Consumers continue to engage magazines in the printed form, but they are also looking beyond print and accessing magazine content in very personal ways—Web sites, e-media, mobile and rich media, and various other content platforms are increasingly more relevant to today’s magazine and media consumer. This emerging diversity in how we encounter magazine content speaks to the complexity of how consumers engage the content they want—on their terms, in many formats and across multiple platforms—and again, only the content they want. So we better serve it up the way they want it, right?

Educating the Next Generation

Today’s magazine and media companies—as well as the staff of journalists and designers who package content for consumers—are working within a new world order. The rules of journalism are changing and Media Ethics are not immune from this evolution. Ethics, while important, are often irrelevant to a media transaction. Many publishers believe that those who drive the formation of ethical opinion will continue to refine their perspective within the larger media landscape and come to terms with the ideals of branded and custom content and the demands of what I call Transcendent Media platforms.

Do ethics, as we know them today, have a place in media? Yes, in some instances… but not all. The ideals of church and state that have for so long driven the philosophies, perspectives, and opinions of media must and will change to embrace the new world order of Transcendent Media. And this is an important fact to the universities teaching tomorrow’s magazine professionals.

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02/12/2011

Time, Inc. Tells Apple iPad: ‘Screw You!’


SI - Just one of Time, Inc.'s stable of mags

Did you realize that Time magazine, Inc. is the world’s largest mag company? I didn’t. But it does mean that they have some horsepower to go to war with Apple over iPad access mis-management (outrageous fees, controlling subscribers info, etc) for their own products as well as on behalf of  other magazine publishers.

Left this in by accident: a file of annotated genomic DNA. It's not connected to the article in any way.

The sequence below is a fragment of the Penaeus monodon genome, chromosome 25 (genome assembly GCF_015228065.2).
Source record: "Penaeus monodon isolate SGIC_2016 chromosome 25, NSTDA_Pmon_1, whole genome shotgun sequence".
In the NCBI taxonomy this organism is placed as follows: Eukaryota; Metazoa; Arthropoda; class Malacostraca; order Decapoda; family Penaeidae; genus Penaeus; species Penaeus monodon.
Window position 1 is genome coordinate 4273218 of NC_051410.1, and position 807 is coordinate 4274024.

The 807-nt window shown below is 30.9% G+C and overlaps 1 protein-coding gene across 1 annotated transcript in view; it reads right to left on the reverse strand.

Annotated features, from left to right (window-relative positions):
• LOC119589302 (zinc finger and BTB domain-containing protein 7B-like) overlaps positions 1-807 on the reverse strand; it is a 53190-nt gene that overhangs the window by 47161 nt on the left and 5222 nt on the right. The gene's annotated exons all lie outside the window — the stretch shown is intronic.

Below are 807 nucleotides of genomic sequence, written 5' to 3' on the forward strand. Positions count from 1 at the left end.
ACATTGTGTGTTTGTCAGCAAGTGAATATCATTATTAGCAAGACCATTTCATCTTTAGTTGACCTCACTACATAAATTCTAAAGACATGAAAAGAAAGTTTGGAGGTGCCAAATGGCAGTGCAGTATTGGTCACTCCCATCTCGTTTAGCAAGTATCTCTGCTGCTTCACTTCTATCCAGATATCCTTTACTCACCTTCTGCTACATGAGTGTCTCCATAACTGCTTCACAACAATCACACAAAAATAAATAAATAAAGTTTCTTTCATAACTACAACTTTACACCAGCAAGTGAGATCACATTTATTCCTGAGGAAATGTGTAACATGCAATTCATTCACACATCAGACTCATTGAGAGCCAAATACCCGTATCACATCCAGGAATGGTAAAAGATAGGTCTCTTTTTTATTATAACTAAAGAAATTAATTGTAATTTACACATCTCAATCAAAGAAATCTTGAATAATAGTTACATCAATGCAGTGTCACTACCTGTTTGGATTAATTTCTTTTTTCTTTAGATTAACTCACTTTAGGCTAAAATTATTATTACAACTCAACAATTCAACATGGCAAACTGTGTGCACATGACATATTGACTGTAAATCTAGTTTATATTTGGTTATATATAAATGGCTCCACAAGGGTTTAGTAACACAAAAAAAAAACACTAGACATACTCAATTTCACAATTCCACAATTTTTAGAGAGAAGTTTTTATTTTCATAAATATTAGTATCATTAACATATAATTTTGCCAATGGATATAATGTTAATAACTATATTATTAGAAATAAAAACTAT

Apple iPad might soon find their only mag & newspaper client is Rupert Murdoch’s new Daily…and readers can only read that on the iPad to the exclusion of all other eReaders…and there are MANY with more to come…what a trashing of customer base!

Please read my other posts RE Apple iPad access and apps on Writers Welcome Blog for more background on this sticky publishing intrigue. I have conveniently listed them consecutively here.

Jeff Bercovici of Forbes.com has the latest on Time magazine’s blow-by-blow with Apple:

Time, Inc. Strikes Blows for Publishers in Standoff with Apple

For Time Inc., the world’s biggest magazine company, the quickest way to get it titles onto iPad screens may be getting them onto other tablets first.

While other publishers wrangle with Apple over the ins and outs of subscription sales in the iTunes store — How big a cut does Apple get to keep? Who gets control of the consumer’s information? Should the customer get to choose? — Time Inc. is moving ahead diagonally, making deals with the makers of other devices in hopes of gaining leverage in its negotiations with Apple.

Today, Sports Illustrated introduced an “All Access” subscription plan that will allow readers to pay one price to read the magazine in print, online, on Samsung Galaxy tablets and on Android phones. Although newspapers including The Wall Street Journal already offer such an option, SI is the first magazine to do so, according to managing editor Terry McDonell. The news comes just in time for the magazine’s swimsuit issue, its biggest annual seller.

“This is an important and fulfilling day because it marks the end of a very long march for us,” he said at a press conference. A combined print/digital subscription will cost $48 for one year or $4.99 a month; existing print subscribers will have free digital access for the remainder of their terms.

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12/04/2010

Mag Publishers Branching Out